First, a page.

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Old April 10th, 2008, 04:14 PM   #1
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Can this be cleaned up any?

I shot this and was connected to the sound board which was an older model. Anyway, no one there was very knowledgeable when it came to sound and where to connect and set everything. After connecting to different places we got a signal and it had some static but could still here the speaker. Well I transfered some footage and it sounds really muffled. Like if the speaker had his mouth right up against the mic. I attached an audio file to see if anyone could clean it up any. This is the second time I've been bitten by sound with different projects and it's driving me crazy. Luckily I had another camera running but it's with ambient sound. Just would like to get it right when it comes to sound. Any suggestions? I used a stereo cable to connect to the sound board that looked like it had been there since the building was built 40 years ago. Have a go at the sound file and help if you can.
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File Type: wma Untitled.wma (463.4 KB, 85 views)
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Old April 10th, 2008, 05:53 PM   #2
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There's not a whole heck of a lot you can do with that. Once reverb is there, it's there for good and there's not much that can be done to take it out. To get it right next time, take control of the sound from the very inception of the project and don't leave anything to chance. If the sound board is ancient and run by amateurs and the system isn't set up properly, bypass the whole process and do your own sound engineering from the speaker's mouth all the way to your camera or recorder. You said "after connecting to various places, we finally got a signal" - that's approach is a crap-shoot, plug-and-pray thinking. What you do is go in a week before the shoot, get the manufacturer and model information from the sound board, talk to the venue's sound person and assess whether they have a clue, go home and search the internet to find the manual or the specs for the board and work up a strategy to connect it to your gear in such a way as to properly record sound for video taking intro account the specs on their boards and the specs on your gear. If they're not available on the net, email the manufacturer's service department and get 'em. If you don't know how to properly interface their gear with yours, study up and learn how to do it. Hate to sound like a hard-a** but that's just the way it is.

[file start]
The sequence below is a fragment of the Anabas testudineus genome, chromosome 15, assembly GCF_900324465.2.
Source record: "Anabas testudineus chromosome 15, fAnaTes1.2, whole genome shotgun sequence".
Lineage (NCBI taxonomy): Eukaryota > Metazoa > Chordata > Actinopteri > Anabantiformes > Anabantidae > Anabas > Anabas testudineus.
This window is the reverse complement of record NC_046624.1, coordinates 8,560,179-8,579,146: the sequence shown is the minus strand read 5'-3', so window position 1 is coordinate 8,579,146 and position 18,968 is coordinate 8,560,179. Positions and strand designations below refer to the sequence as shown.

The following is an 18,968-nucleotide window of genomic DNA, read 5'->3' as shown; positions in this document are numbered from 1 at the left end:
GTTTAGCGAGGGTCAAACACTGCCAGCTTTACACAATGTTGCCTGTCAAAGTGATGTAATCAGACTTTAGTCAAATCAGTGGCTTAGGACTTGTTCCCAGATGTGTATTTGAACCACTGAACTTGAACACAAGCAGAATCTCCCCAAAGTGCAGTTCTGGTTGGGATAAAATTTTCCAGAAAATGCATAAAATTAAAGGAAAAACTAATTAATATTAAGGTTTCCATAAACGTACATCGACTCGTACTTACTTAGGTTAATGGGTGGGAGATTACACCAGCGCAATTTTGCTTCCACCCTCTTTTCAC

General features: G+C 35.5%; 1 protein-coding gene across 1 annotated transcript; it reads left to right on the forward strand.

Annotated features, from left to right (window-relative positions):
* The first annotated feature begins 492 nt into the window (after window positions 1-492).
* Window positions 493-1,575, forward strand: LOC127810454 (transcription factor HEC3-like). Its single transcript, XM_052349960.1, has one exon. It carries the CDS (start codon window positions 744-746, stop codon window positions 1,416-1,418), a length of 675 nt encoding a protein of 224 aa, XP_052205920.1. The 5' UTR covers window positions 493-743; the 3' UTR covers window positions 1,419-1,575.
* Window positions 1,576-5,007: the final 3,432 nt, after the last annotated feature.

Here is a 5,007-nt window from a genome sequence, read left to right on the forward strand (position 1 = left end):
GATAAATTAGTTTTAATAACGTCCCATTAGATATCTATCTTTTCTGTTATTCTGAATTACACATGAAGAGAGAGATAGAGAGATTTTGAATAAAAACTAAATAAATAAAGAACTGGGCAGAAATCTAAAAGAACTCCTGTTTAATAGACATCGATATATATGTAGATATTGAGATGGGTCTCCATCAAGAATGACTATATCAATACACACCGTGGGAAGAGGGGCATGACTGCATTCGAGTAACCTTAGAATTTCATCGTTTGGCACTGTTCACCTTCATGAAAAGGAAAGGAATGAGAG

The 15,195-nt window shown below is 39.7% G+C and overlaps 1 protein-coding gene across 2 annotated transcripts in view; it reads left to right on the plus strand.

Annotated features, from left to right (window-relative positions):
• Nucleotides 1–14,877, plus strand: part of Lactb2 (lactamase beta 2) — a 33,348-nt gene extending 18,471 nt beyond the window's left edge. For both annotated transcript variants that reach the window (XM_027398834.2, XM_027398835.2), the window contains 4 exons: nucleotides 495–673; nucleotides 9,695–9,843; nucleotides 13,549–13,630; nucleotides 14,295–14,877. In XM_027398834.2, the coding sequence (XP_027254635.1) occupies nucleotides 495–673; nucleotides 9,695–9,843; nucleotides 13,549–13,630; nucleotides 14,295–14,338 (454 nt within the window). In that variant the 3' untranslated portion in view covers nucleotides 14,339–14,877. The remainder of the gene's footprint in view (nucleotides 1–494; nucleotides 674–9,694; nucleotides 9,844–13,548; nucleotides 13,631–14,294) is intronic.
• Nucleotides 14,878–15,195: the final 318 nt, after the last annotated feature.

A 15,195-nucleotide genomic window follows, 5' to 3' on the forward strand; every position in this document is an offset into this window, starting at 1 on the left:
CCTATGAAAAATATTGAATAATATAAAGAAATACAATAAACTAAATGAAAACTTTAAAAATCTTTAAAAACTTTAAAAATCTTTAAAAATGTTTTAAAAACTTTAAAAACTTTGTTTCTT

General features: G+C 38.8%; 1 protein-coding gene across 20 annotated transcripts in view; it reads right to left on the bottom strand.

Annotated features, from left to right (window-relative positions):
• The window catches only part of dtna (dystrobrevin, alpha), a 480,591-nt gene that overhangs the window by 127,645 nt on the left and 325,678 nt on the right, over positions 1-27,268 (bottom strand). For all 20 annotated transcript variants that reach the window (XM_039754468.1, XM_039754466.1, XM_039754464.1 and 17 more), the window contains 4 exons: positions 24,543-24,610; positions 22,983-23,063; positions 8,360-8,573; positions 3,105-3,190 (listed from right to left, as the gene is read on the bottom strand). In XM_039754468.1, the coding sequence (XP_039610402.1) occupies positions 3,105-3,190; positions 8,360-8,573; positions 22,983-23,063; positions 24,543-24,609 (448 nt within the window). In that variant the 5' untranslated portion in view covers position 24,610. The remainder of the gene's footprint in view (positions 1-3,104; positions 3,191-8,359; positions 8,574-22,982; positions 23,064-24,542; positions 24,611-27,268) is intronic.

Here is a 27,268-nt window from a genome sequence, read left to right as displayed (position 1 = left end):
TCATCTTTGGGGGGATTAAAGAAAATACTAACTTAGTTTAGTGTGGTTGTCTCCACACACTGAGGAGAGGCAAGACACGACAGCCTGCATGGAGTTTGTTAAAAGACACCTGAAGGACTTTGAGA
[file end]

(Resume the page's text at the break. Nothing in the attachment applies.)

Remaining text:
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Old April 10th, 2008, 08:48 PM   #3
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I think it's fixable. Use only the best channel, which seems to be the left channel. Roll off the bass, as there is a bit of hum. Try some EQ and mild gate.

Last edited by Brooks Harrington; April 10th, 2008 at 09:20 PM.
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Old April 11th, 2008, 05:47 AM   #4
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Quote:
Originally Posted by Brooks Harrington View Post
I think it's fixable. Use only the best channel, which seems to be the left channel. Roll off the bass, as there is a bit of hum. Try some EQ and mild gate.

The left channel is the best channel because it's a mono track on the left channel only. While there's some low level 60Hz hum, that's not really the most signifigant problem. The hum could be easily reduced or eliminated with any of a number of tools such as Izotope Rx. The 'ringing' of the voice caused by reverb is a much thornier issue and a flaw I find much more intrusive than the hum. That one is going to be much more difficult, if not impossible, to fix.
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Old April 11th, 2008, 09:03 PM   #5
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I've tried, but can't get rid of distortion,
take a look
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